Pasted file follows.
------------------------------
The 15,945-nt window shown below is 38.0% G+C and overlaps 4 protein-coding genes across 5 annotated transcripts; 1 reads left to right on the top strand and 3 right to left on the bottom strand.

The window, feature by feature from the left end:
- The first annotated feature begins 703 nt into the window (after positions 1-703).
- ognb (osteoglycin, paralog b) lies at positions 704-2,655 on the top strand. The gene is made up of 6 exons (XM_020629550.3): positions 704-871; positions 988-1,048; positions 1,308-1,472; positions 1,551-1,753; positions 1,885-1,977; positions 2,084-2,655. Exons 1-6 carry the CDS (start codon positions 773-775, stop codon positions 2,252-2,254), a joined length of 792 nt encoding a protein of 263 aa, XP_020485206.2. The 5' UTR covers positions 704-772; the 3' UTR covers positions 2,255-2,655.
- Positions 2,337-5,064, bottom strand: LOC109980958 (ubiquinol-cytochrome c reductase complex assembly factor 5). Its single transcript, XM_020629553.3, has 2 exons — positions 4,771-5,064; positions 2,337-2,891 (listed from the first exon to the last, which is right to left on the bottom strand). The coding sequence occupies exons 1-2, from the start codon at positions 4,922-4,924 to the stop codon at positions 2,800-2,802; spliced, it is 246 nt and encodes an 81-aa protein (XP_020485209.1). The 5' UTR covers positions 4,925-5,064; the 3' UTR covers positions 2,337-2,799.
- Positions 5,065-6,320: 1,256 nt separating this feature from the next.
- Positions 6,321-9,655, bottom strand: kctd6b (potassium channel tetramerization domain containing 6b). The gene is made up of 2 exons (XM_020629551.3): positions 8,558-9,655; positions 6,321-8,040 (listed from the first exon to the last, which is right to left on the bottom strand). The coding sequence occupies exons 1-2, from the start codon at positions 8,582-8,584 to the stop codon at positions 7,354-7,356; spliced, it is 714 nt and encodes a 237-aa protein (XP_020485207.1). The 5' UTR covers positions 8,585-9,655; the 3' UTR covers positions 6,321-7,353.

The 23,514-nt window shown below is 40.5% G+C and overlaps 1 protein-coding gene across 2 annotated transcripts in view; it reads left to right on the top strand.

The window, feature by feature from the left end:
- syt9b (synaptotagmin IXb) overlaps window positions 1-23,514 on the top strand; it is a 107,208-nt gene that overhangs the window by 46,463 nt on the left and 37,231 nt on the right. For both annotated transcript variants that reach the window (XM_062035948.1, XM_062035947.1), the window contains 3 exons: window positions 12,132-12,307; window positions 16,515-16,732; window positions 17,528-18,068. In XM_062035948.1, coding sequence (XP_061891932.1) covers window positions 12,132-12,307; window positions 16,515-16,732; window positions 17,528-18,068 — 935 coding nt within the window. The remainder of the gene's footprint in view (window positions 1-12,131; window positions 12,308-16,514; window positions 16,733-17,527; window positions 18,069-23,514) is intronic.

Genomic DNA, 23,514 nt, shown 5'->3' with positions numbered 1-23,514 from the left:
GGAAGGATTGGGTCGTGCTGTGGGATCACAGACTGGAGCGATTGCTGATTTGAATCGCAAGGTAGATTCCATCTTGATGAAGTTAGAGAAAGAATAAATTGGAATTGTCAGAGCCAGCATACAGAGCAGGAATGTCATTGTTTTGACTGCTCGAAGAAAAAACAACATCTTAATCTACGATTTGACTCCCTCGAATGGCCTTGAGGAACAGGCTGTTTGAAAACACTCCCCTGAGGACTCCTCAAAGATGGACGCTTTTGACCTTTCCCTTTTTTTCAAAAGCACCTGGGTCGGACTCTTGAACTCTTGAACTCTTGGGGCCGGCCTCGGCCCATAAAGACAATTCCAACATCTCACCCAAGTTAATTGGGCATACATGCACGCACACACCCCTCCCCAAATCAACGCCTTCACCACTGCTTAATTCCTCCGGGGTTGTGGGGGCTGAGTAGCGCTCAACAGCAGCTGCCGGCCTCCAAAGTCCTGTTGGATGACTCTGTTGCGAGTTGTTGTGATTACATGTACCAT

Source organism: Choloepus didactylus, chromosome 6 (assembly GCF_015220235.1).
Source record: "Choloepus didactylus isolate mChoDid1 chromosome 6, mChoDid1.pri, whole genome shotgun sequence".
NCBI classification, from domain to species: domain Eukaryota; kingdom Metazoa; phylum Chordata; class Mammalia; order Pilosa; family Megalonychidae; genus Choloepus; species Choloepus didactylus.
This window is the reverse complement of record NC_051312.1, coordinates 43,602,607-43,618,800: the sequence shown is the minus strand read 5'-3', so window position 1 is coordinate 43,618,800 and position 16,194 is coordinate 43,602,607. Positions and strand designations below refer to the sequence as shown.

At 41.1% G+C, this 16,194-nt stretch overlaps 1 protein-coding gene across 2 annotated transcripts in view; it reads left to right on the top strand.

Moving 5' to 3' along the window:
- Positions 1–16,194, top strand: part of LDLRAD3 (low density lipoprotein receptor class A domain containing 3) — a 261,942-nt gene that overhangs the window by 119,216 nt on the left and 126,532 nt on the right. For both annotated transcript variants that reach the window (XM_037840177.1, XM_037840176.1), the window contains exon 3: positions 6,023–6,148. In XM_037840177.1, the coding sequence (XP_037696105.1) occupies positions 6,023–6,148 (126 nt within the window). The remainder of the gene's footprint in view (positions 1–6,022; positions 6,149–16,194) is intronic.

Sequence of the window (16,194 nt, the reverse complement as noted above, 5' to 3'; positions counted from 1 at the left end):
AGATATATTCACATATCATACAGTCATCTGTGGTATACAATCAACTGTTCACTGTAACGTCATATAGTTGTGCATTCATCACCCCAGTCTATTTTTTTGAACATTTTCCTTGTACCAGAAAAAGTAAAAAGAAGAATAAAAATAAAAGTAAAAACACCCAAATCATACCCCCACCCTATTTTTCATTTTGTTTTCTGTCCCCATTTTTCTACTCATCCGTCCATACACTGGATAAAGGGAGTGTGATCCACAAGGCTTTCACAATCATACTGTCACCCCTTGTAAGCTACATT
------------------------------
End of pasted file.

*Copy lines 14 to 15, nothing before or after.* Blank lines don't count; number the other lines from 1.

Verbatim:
Source record: "Choloepus didactylus isolate mChoDid1 chromosome 6, mChoDid1.pri, whole genome shotgun sequence".
NCBI classification, from domain to species: domain Eukaryota; kingdom Metazoa; phylum Chordata; class Mammalia; order Pilosa; family Megalonychidae; genus Choloepus; species Choloepus didactylus.